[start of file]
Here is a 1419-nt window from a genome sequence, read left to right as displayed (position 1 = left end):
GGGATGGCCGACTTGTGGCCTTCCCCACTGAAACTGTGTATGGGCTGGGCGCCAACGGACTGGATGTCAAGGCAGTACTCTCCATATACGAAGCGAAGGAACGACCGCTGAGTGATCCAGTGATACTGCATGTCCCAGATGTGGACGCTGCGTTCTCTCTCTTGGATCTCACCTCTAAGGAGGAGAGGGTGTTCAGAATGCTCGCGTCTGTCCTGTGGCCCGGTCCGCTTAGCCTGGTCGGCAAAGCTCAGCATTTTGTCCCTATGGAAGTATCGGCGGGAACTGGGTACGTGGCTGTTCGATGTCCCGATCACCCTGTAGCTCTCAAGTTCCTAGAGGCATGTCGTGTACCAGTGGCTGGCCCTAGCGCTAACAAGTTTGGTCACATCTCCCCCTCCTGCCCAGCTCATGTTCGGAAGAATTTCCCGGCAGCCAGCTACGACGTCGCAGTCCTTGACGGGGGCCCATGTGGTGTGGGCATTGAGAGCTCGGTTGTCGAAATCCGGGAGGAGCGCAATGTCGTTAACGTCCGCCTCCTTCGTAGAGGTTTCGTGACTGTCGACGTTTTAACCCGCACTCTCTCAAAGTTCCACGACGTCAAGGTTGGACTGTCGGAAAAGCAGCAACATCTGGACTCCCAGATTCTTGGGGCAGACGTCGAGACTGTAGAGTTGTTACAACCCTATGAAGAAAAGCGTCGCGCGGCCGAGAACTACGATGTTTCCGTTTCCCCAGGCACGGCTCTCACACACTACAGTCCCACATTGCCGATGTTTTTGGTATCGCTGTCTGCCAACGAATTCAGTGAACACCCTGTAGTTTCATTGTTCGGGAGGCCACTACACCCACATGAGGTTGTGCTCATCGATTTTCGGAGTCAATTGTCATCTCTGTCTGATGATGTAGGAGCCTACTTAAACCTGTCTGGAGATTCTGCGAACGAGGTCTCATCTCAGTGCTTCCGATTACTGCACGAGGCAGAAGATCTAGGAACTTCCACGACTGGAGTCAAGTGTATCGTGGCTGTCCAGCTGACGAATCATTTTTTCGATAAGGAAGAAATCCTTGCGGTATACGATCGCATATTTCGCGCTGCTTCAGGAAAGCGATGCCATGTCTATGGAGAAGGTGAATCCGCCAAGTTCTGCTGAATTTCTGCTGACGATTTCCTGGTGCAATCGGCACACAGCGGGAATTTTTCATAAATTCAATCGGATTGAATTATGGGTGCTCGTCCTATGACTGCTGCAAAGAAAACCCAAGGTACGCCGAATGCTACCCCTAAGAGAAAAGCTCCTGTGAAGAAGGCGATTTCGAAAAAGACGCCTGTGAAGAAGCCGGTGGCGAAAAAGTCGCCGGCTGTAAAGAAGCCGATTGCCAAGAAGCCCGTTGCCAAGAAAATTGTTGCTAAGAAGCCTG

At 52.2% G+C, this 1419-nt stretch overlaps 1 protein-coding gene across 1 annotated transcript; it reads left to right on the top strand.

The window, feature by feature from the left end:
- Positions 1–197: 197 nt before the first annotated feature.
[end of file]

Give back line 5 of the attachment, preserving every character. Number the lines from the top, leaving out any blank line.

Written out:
- Positions 1–197: 197 nt before the first annotated feature.